|You know it makes sense
The Narnia stories include some memorable characters. Here is my selection of the best. I am not counting Aslan.
- The Lion, the Witch, and the Wardrobe
- The White Witch. She's more a force of nature than a character, perhaps, but she is the most memorable figure. The thing about The Lion, the Witch, and the Wardrobe is that it's driven by images rather than character. The White Witch riding around on her sleigh, turning people into stone, is unforgettable.
- Possibly the Professor. He's a minor character, but memorable.
- Possibly Mr Tumnus. He's memorable, but more for the setting: in the snow with the parcels, in his cosy cave with the fascinating books, and so on. The unanswered question is why he was working for the White Witch. Perhaps it was like the Stasi in East Germany; very hard to avoid getting sucked in.
- Prince Caspian
- Trumpkin. He's a cheerful sceptic, to start with—less intellectual than McPhee in the Interplanetary Trilogy but perhaps still related to Lewis's tutor William Kirkpatrick. Probably the most vivid character in the book. He has a superb scene where, after making clear he does not believe in the magic horn, he volunteers to go on the mission based on it. "You've had my advice, and now it's time for orders."
- Reepicheep. The chivalrous Mouse who fears no one and nothing. He even talks back to Aslan.
- Possibly Dr Cornelius, who is "passing" as human. I would consider Nikabrik too.
- The Voyage of the Dawn Treader
- Reepicheep again, of course. This time he gets a wider range of settings in which to be brave and adventurous, but also we see more of his character, notably his kindness and his mystical streak.
- Possibly Eustace but he's rather overdrawn initially and then becomes less interesting when reformed.
- The Silver Chair
- Puddleglum the Marsh-wiggle. Marvellously lugubrious, but the sort of pessimist who is undaunted when things really get bad. Also, the scene where he resists the Witch's enchantment is superb.
- Eustace and Jill. They're a lot more interesting than the original four children. They manage to get almost everything wrong until the vital moment.
- The Horse and His Boy
- Bree the Horse. He's vain and conceited, but he's extremely likeable and good at heart. Hwin is a less prominent character.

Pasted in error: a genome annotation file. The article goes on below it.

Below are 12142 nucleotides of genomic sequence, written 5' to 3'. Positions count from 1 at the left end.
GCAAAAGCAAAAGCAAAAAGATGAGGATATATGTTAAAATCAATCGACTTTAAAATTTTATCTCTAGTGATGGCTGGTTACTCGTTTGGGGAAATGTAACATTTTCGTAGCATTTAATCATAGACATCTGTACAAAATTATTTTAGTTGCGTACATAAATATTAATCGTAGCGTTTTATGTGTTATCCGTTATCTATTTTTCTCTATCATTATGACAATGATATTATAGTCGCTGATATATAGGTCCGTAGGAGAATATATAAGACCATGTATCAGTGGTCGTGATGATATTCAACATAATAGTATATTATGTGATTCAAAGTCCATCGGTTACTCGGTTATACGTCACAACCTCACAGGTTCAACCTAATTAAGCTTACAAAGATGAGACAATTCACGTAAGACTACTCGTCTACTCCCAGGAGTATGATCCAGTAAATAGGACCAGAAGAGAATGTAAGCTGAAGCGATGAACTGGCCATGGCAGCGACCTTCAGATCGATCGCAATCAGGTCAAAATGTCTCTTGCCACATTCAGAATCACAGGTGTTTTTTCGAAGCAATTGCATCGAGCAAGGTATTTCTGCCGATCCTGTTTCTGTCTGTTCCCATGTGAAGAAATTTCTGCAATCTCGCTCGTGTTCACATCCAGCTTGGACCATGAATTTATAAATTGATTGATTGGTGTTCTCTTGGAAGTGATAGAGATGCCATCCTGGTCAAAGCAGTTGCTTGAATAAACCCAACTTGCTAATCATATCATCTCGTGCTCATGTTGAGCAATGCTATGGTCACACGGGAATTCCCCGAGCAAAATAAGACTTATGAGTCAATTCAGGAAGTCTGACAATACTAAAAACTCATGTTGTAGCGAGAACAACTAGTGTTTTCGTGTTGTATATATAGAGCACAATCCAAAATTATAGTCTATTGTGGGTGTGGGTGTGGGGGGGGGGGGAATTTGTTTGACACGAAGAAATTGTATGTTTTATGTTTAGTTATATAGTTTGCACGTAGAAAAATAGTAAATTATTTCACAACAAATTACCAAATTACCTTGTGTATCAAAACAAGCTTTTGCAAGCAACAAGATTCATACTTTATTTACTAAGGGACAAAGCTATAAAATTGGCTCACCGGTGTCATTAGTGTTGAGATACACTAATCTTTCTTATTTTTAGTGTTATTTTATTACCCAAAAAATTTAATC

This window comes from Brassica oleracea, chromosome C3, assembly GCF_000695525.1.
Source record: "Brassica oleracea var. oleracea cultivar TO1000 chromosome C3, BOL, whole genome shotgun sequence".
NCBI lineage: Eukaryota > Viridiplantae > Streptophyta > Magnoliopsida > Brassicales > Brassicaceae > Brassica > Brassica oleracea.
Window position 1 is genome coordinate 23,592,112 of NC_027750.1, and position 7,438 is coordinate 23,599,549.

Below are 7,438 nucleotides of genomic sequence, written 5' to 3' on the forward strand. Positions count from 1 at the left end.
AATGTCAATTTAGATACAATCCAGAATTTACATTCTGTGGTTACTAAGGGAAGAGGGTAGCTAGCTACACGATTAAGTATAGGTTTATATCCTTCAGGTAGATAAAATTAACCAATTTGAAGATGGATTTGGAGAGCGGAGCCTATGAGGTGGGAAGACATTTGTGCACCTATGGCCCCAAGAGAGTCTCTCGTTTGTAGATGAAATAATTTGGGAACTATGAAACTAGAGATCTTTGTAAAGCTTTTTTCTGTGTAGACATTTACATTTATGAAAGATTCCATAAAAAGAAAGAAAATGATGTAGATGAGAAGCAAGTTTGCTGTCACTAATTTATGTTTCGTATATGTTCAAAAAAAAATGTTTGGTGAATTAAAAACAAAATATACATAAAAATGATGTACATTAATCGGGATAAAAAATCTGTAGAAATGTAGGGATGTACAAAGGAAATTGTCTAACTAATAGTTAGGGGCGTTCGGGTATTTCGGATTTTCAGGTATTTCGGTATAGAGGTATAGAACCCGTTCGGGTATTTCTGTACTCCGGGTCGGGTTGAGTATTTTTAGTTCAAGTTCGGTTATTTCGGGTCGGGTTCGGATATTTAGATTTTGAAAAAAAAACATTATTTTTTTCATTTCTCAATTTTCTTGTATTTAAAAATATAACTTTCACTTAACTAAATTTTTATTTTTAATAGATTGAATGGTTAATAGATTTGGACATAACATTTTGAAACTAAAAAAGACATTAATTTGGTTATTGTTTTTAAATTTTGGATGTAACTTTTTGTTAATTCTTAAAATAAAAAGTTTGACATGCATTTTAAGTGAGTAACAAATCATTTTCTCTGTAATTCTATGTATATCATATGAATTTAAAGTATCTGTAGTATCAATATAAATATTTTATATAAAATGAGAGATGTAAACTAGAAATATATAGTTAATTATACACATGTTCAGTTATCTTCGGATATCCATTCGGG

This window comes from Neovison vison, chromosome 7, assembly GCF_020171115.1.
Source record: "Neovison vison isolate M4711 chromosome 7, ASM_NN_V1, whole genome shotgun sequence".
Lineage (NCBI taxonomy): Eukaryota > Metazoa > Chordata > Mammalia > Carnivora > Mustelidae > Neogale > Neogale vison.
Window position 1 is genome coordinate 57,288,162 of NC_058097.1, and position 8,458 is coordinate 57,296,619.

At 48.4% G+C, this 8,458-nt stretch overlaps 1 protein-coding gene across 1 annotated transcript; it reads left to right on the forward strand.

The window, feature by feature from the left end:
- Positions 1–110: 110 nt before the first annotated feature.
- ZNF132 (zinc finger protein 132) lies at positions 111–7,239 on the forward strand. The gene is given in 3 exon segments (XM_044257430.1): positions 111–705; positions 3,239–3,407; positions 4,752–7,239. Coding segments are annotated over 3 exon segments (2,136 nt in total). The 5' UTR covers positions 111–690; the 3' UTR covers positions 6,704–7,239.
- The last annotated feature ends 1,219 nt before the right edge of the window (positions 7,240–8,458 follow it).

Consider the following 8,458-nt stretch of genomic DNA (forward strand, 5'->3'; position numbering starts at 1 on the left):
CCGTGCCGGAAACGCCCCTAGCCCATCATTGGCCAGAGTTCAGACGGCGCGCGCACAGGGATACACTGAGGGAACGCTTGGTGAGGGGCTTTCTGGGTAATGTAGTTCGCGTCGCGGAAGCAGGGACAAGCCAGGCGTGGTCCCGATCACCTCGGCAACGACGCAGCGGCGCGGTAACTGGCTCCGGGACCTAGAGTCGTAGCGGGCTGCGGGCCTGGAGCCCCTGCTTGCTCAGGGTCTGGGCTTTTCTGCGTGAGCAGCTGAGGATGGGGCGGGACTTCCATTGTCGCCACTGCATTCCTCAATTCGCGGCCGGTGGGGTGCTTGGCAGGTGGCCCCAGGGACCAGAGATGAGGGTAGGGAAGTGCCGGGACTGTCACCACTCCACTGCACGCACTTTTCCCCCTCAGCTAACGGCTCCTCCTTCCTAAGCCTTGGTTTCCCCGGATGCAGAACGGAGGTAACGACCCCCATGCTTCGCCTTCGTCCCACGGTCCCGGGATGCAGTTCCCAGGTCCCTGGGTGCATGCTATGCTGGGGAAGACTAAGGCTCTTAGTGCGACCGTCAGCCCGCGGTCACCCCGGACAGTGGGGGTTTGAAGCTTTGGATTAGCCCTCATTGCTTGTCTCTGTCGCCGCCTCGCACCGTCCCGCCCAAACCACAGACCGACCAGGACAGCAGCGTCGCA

- Aravis. Her elite background makes her a bit conflicted. She is running away from Calormen, but has difficulty setting aside her assumptions of privilege. She looks down on Shasta. When they come to Tashbaan she feels resentment at having to creep through disguised as a peasant when she would normally have been arriving in luxury and splendour. Part of the story is about her overcoming these prejudices.
- Lasaraleen. Lasaraleen is a believable character. She and Aravis have different characters and have taken different paths, but there is a real friendship there, and Lasaraleen is brave—not brave like Aravis, but the bravery of a person without natural toughness. Lasaraleen is ditsy and a comic character, and yet she is very likeable.
- Prince Rabadash. A hothead and an unattractive young man, but he's got something; a recognizable type. In Archenland his captors are ready to make some allowances for how he has been brought up.
- The Magician's Nephew
- Uncle Andrew. As a character, matched only by Puddleglum in the whole series. Although he is a villain, the story of how he devised the magic rings is actually quite impressive. He is beautifully drawn. His deluded crush on Queen Jadis is almost admirable in a stupid way. "A dem fine woman, sir." He is probably the only major villain in the stories who reforms (unless you count Edmund). It's never clear quite how much he reforms but I think it's sufficient.
- Jadis. In this prequel she is a bit different from her later role as the White Witch. Less of a force of nature, but more memorable as a character. Her arrogance about the people she ruled has pretty clear parallels to real-world dictators (and even others).
- Possibly Polly and Digory, more especially Polly.
- The Last Battle
- Eustace and Jill again, but they're less interesting this time.
- Possibly Puzzle and the Ape, but neither is really a memorable character on the level of those in other stories.
- Tash is memorable, though not really a character.
For the grand prize? It's between Puddleglum and Uncle Andrew. I would go for Puddleglum.
 It's worth noting though that the White Witch combines elements of modern dictatorship with her fairy-tale nature. Tumnus's home is smashed up, with a note signed by the chief of the "Secret Police" in distinctly 1930s–40s style. [Return]
 At one point the Ape memorably parodies Hegel: "You think freedom means doing what you like. Well, you're wrong. That isn't true freedom. True freedom means doing what I tell you." (Chapter 3.) (Indeed, not only Hegel.) [Return]